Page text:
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Lifelong Wildcat running for school board

Brasington (click for larger version)
July 23, 2014 - "Once a Wildcat, always a Wildcat," rings true for Joyce Brasington, having been born and raised in Oxford and graduated from Oxford High School in 1982.

It's that lifetime experience that she hopes to bring to the Oxford Board of Education if elected in November.

"I love the community and I love the small town feel," Brasington said. "My parents still reside in the community as well and have been lifelong Oxford supporters."

It was that love of her hometown, which led her and her husband of 22 years, James, to build their house in Oxford.

"We built our home in Oxford Schools because it was important for us to raise our children here in the community," she said.

Brasington received college degrees in education, counseling and administration from Wayne State University and is currently in University of Michigan's Doctorate Program, for Educational Leadership.

She has also been active in the community as a Girl Scout Leader to one of her daughters from first grade until she was a freshman in high school, as well as a member of the Kiwanis Club.

Why is she running?

After working 17 years as a teacher, counselor, assistant principal and building administrator for Oxford Schools, Brasington made a hard decision to take an elementary principal position with Troy School District.

"When I left Oxford (schools to go to Troy) it was with a heavy heart, but I really felt I couldn't support the direction the district was going any longer," Brasington said. "In order for me to have a voice I needed to leave and no longer be an employee for the district."

That's why she has thrown her name into the hat of candidates going for one of the four open seats. "Between being a parent, a taxpayer, (an) Oxford alumni and just being someone in the educational system and having been an employee in the Oxford School system for so many years, I think I have a lot to offer," she added. "I know the different employees groups and I respect every single employee that's in the district and I know they work as hard as they can possibly work."

However, with her youngest entering her junior year at Oxford High School, Brasington said she is concerned about the education her daughter is receiving.

What are her concerns?

One of the biggest concerns is the "test scores don't matter" statement from district leadership and to Brasington, "there is no more important number for her daughter (or another student) to go the next step than their ACT score.

"That's going to open up doors or close doors depending on what that number is," she said. "In my mind we need to do everything we need to do as a district to prepare students to be career and college ready (and) I have a concern that we're not doing everything we can do within the district to prepare student to be college and career ready."

"It seems like everyone from the outside looking in is critical of Oxford Community Schools. Our ACT scores aren't going up. In ranking from top to bottom out of 500 some school districts, we're ranked 350 and our letter grade from the State of Michigan for 2012-2013 as school district was a letter E," continued Brasington. "Only 15 percent of school districts in the state of Michigan received a letter grade of an E and we were one of them."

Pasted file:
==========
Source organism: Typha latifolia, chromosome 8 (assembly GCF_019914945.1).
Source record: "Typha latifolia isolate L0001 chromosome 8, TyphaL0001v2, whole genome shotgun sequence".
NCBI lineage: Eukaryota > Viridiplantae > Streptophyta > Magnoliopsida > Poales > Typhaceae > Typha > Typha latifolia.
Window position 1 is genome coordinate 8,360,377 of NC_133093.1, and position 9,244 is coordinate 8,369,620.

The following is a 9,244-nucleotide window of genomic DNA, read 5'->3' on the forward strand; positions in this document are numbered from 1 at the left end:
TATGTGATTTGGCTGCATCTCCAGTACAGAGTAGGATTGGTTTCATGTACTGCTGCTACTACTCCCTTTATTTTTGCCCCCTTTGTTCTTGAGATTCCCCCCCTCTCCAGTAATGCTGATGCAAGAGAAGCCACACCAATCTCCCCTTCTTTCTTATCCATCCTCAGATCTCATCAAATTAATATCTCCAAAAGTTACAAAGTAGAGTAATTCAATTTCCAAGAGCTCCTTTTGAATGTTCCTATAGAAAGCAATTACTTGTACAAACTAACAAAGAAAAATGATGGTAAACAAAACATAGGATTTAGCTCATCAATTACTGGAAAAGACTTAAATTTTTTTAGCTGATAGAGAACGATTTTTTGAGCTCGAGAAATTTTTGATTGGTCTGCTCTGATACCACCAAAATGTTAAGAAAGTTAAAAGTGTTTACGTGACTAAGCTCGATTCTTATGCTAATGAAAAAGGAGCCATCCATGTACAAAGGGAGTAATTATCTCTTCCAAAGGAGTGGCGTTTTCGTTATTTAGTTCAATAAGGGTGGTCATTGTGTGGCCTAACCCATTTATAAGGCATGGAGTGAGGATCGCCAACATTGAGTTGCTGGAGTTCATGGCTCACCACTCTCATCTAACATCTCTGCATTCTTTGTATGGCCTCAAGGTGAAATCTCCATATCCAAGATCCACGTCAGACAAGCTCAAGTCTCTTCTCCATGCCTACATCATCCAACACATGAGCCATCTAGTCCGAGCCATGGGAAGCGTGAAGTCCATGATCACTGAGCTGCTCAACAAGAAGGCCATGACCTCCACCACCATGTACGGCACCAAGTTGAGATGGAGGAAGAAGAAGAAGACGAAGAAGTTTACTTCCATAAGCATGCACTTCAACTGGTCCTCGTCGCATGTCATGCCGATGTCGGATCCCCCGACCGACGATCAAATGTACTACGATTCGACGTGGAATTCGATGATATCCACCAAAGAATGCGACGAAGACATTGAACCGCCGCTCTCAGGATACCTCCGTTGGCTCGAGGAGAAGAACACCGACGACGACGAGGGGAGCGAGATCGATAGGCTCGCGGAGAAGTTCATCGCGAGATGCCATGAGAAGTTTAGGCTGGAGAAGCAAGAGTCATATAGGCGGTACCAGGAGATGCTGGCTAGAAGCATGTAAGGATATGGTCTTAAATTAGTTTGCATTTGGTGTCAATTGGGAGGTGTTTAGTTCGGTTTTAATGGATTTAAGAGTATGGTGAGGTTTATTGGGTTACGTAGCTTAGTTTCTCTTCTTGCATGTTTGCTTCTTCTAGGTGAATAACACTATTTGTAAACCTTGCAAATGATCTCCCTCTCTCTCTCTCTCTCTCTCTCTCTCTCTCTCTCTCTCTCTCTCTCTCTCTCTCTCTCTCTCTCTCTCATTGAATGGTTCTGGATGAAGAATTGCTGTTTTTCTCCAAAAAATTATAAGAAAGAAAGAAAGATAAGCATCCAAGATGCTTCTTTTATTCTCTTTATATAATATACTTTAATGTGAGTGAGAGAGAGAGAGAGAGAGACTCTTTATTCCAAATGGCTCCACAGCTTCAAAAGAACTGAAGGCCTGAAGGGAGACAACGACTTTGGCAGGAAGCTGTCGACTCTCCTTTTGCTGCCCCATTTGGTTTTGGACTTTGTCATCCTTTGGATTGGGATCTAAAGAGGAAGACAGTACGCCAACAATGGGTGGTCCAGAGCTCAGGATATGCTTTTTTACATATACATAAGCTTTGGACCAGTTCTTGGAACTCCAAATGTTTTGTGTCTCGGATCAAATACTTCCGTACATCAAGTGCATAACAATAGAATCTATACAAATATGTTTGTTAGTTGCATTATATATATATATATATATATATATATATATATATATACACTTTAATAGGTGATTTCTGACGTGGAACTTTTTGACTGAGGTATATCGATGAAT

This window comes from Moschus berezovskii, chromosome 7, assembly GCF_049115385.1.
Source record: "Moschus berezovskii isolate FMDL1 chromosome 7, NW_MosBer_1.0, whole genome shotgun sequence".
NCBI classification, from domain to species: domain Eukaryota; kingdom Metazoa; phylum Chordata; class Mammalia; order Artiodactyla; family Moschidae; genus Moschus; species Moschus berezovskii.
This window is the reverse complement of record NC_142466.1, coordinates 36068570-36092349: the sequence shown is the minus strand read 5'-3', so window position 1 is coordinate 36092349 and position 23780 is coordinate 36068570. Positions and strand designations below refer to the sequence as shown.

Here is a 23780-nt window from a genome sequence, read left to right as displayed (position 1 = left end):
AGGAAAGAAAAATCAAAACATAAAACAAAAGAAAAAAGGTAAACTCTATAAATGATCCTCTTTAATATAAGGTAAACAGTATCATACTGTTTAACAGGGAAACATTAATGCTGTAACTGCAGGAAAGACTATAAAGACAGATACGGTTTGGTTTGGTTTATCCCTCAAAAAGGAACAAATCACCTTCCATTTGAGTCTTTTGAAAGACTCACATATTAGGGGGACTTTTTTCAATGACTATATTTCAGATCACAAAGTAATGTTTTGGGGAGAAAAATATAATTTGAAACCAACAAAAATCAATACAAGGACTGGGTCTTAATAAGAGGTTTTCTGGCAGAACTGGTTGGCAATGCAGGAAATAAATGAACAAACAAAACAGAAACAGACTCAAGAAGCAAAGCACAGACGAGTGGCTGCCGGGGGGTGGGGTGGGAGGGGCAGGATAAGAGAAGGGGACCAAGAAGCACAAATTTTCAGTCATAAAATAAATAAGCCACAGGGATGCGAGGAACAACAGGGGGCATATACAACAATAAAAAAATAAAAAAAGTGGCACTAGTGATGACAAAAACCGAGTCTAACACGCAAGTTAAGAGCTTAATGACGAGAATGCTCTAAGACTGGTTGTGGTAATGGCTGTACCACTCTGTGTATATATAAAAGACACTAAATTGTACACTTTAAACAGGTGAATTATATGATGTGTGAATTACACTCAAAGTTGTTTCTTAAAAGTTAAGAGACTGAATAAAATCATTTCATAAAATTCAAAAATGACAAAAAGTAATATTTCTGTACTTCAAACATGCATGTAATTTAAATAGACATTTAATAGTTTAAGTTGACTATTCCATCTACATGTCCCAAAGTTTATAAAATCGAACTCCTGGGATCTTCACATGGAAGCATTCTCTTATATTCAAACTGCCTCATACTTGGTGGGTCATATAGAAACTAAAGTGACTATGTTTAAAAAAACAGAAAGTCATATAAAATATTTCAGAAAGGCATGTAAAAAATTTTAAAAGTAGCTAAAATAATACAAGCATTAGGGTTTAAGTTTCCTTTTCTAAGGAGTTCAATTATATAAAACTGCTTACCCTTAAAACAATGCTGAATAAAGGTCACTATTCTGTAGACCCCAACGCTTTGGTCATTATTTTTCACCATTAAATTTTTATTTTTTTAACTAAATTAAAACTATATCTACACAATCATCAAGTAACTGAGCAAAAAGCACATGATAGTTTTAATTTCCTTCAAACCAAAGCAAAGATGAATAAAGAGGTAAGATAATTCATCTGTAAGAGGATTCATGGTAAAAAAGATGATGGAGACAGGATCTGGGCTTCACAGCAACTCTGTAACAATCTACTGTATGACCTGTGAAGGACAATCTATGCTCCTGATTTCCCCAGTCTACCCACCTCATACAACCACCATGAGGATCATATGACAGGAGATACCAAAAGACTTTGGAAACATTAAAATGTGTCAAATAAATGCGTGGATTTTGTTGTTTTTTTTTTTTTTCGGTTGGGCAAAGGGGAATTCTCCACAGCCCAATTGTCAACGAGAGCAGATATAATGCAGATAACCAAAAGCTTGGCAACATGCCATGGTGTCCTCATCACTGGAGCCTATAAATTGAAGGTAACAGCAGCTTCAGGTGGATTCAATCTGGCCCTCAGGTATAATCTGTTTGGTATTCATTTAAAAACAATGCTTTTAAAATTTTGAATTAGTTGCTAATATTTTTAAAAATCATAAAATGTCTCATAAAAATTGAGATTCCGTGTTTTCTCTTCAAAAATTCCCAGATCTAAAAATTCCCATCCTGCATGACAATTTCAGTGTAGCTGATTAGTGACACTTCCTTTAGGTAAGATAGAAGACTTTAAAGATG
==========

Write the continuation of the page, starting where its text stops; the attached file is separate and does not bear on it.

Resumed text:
Brasington said the district "has gone off the rails" and lost focus of their primary goal, which is the education of students and she has a hard time seeing where the programs like the Chinese Program, the Arts Conservatory or even having K-12 Schools of Choice is a benefit to her daughter and the other students in Oxford.

"I'm not sure if those programs are cost effective or not," she said. "If we're going to run this Chinese residential program how much money is it costing? How much money are we gaining? How much time is Oxford staff spending on this Chinese program, when they're no longer focused on the kids in the district they support K-12?"

For many of the things she questions, Brasington knows "the bell has rung and there is no going back," so she is looking at going forward. "How can the board, with the superintendent, make decisions that are going to positively impact student achievement from this point forward?" she asked. "That should be the only focus and only initiative."

What are some highlights?

Brasington does think some of the things the board has implemented have been very good for the district, such as the Engineering Program, which focuses on STEM (Science Technology Engineering and Math).

"The fact that every student is part of that from the middle school through high school, I think that is a huge, huge program in the right direction and that we kept our auto-program at the high school," she said.

As far as being a possible board member, Brasington said she is excited about being active in the community again and believes as a former administrator that she can provide "more educational information" with regard to decisions. "Local boards of education have a great responsibility," she added. "There is a check and balance system in place and it needs to be exercised."

Trevor graduated with degrees in English and communications from Rochester College. He wrote for his college and LA View newspapers before joining The Clarkston News in May 2007.
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